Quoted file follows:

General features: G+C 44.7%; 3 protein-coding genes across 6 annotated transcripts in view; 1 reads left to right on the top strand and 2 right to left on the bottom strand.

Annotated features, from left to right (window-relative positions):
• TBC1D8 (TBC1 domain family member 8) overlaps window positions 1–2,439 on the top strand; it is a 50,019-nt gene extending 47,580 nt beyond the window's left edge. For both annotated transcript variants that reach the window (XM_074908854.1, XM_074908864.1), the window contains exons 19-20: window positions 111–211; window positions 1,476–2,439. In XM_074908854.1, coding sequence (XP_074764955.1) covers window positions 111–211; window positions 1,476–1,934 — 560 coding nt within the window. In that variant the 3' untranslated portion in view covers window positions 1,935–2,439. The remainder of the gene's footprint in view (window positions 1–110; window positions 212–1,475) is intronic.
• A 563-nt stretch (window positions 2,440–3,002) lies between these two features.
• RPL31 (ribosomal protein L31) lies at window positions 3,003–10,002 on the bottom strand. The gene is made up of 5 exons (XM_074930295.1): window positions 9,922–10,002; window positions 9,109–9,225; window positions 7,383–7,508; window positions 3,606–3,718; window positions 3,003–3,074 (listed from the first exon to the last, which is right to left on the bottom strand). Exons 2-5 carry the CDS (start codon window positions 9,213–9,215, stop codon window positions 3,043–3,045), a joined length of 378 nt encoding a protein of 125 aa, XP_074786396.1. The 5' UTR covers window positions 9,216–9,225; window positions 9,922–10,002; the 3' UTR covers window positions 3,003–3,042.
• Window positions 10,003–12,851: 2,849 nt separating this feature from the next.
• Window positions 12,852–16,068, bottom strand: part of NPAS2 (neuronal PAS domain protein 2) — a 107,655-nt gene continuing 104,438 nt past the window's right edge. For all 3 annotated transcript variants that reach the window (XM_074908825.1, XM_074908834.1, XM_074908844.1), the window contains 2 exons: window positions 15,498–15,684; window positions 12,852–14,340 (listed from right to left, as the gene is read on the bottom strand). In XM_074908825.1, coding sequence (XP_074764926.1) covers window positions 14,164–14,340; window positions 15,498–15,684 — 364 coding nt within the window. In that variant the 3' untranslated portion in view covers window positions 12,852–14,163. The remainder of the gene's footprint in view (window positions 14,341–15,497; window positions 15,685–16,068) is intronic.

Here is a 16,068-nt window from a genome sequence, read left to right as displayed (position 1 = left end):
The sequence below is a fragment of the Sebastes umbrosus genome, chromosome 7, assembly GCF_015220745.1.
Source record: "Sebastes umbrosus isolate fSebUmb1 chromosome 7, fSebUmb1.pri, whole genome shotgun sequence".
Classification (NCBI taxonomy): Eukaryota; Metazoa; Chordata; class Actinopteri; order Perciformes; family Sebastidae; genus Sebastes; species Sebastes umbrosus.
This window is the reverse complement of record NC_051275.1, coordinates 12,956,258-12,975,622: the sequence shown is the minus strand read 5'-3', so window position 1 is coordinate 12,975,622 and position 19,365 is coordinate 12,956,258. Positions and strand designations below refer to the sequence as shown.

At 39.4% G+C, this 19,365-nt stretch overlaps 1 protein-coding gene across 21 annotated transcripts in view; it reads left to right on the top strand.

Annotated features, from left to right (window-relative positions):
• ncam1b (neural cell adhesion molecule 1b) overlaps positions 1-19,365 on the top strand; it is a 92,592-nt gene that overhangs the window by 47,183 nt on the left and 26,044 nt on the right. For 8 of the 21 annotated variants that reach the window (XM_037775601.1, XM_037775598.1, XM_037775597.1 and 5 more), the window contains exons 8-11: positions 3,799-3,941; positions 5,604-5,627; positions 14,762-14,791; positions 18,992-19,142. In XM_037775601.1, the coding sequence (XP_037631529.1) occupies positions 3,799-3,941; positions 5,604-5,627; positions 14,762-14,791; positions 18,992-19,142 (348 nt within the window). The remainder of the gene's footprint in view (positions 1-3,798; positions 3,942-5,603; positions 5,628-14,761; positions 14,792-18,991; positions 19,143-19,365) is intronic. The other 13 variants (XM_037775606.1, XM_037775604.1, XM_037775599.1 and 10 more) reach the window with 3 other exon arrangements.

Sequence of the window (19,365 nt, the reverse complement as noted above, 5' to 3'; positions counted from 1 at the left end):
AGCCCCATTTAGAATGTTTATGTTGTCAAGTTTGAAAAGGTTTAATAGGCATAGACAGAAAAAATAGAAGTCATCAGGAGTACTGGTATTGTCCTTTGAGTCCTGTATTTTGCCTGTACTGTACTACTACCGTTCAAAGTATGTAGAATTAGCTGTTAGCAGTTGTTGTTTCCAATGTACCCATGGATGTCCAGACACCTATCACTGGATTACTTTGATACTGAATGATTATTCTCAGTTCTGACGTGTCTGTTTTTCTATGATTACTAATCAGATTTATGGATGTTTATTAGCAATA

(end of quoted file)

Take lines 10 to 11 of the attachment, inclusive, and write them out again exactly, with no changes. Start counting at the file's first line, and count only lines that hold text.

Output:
Source record: "Sebastes umbrosus isolate fSebUmb1 chromosome 7, fSebUmb1.pri, whole genome shotgun sequence".
Classification (NCBI taxonomy): Eukaryota; Metazoa; Chordata; class Actinopteri; order Perciformes; family Sebastidae; genus Sebastes; species Sebastes umbrosus.